Knowledge is power. Individuals who serve as gatekeepers of knowledge are in a position of power, and that power can be abused by unfairly exercising control over who knows what. The third aspirational Fairness standard in the Project Management Institute’s (PMI) Code of Ethics and Professional Conduct (http://www.pmi.org/About-Us/Ethics/Code-of-Ethics.aspx) is “4.2.3 We provide equal access to information to those who are authorized to have that information.”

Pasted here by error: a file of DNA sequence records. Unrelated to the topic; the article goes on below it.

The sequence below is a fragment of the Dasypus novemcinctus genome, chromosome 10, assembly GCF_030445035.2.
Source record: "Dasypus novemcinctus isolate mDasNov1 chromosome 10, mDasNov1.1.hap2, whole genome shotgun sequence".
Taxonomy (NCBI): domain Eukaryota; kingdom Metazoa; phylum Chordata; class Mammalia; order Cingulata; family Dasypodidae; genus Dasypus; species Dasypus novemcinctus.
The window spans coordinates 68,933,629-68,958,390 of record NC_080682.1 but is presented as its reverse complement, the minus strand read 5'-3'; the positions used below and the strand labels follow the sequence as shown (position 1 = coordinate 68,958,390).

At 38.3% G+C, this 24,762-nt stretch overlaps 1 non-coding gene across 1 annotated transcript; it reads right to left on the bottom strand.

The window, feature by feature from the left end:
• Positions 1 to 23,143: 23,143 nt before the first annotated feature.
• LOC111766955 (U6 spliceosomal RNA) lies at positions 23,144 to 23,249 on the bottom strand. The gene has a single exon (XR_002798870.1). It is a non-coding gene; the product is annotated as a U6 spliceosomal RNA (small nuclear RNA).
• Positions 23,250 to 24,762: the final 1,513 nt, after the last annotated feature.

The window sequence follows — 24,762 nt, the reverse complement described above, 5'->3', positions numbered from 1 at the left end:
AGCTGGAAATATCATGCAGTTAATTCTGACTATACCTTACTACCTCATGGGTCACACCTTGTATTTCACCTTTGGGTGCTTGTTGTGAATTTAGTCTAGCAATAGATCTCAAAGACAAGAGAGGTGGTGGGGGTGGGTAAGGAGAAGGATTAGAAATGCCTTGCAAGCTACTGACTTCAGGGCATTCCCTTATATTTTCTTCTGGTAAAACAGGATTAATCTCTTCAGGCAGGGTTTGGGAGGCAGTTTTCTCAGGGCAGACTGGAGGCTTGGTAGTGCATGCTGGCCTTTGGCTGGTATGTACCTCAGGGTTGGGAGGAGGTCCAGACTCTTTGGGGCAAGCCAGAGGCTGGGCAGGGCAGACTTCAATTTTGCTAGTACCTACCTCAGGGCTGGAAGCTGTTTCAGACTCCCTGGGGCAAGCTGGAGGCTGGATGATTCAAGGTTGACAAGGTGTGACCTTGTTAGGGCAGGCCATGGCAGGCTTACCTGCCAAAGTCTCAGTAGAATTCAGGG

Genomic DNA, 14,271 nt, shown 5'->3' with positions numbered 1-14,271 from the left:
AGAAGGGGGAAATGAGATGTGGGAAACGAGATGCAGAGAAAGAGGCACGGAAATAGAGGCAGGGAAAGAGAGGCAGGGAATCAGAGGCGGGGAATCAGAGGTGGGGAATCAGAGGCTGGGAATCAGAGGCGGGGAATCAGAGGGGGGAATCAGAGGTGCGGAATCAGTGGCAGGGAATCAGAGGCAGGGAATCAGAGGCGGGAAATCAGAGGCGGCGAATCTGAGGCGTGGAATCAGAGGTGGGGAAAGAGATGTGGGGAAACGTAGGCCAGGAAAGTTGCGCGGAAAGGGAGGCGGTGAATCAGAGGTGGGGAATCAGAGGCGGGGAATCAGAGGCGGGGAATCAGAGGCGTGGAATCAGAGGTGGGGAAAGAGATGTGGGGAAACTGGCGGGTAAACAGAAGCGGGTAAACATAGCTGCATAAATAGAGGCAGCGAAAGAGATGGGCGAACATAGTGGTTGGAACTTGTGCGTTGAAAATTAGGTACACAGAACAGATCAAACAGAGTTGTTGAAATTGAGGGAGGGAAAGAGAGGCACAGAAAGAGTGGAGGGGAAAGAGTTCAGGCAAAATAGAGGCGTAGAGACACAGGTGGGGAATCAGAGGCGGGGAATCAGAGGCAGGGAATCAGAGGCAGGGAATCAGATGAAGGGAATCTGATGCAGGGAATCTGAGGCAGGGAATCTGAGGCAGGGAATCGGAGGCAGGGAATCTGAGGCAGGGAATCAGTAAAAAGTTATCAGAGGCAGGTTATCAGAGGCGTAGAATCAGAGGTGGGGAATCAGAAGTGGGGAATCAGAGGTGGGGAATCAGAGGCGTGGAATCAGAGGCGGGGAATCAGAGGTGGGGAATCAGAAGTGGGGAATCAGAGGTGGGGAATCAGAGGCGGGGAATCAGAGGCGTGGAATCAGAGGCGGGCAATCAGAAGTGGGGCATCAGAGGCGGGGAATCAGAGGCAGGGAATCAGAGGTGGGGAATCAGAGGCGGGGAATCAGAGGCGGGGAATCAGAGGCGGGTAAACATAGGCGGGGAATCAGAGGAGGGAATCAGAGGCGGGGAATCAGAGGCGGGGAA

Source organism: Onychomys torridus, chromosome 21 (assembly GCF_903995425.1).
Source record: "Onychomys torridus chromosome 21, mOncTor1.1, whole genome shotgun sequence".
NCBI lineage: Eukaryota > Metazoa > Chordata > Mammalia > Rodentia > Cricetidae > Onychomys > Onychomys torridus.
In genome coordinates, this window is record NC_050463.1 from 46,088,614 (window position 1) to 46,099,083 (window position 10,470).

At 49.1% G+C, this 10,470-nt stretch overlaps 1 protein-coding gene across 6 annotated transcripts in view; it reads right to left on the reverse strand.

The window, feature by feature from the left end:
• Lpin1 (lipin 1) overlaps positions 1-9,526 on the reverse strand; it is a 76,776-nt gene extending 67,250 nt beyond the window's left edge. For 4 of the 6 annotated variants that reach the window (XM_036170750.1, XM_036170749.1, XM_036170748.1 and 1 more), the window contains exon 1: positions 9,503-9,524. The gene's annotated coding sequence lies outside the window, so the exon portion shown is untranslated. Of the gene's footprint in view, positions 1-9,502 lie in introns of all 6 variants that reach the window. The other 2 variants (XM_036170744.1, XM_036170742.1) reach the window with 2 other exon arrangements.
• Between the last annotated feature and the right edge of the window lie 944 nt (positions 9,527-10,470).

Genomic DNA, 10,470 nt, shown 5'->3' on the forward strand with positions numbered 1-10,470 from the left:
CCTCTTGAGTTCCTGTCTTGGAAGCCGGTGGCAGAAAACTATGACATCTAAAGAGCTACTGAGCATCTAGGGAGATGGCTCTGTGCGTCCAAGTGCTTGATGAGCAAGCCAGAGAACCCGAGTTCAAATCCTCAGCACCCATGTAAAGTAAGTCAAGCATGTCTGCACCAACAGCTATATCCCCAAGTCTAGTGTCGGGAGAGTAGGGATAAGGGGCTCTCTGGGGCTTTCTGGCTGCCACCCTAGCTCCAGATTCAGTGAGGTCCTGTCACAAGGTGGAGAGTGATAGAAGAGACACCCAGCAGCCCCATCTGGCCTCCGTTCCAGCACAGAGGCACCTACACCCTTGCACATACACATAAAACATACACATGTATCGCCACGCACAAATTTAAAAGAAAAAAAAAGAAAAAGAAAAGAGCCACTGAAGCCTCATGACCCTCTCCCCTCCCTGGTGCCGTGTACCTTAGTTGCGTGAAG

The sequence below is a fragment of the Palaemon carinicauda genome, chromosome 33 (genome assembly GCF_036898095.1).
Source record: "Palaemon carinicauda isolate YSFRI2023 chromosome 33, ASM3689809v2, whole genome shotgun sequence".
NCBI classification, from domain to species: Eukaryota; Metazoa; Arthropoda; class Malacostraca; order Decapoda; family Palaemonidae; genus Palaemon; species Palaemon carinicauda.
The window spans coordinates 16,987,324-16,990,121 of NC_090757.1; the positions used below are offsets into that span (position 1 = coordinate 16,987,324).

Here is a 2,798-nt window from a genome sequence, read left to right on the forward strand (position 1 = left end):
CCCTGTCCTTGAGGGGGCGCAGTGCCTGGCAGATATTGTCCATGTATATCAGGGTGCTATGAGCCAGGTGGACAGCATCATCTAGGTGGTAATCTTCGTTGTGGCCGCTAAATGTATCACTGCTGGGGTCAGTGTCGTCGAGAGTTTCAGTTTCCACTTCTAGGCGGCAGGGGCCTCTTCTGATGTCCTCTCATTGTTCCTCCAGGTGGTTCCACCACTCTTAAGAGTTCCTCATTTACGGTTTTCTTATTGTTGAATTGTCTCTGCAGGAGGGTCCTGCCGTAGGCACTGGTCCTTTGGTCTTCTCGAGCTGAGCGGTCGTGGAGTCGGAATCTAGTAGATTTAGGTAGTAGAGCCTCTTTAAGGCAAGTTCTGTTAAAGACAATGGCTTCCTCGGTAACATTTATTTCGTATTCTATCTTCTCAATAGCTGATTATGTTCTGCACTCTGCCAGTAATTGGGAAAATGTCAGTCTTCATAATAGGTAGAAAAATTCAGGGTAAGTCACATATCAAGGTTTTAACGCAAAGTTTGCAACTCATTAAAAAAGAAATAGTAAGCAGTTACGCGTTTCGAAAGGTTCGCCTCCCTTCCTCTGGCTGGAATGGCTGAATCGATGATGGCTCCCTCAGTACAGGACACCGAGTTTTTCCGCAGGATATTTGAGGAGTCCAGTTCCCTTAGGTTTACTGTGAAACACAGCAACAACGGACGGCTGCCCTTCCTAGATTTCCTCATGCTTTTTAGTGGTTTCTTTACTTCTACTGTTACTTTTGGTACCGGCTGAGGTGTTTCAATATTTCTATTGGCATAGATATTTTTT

We must first know who is authorized to have the information. I remember being told once by a colleague that if I needed certain information, just wait until the student office worker was there, because she would tell you anything when the other people in the office knew we weren’t entitled to the information. Apparently no one had told this young lady who was authorized to have access to certain types of files. Once we know who is authorized, we must allow them the same access. So if we have a useful piece of information, it isn’t right to quickly let our friends know and only tell the other authorized people if they directly ask. The emphasis here is on treating people fairly regarding information.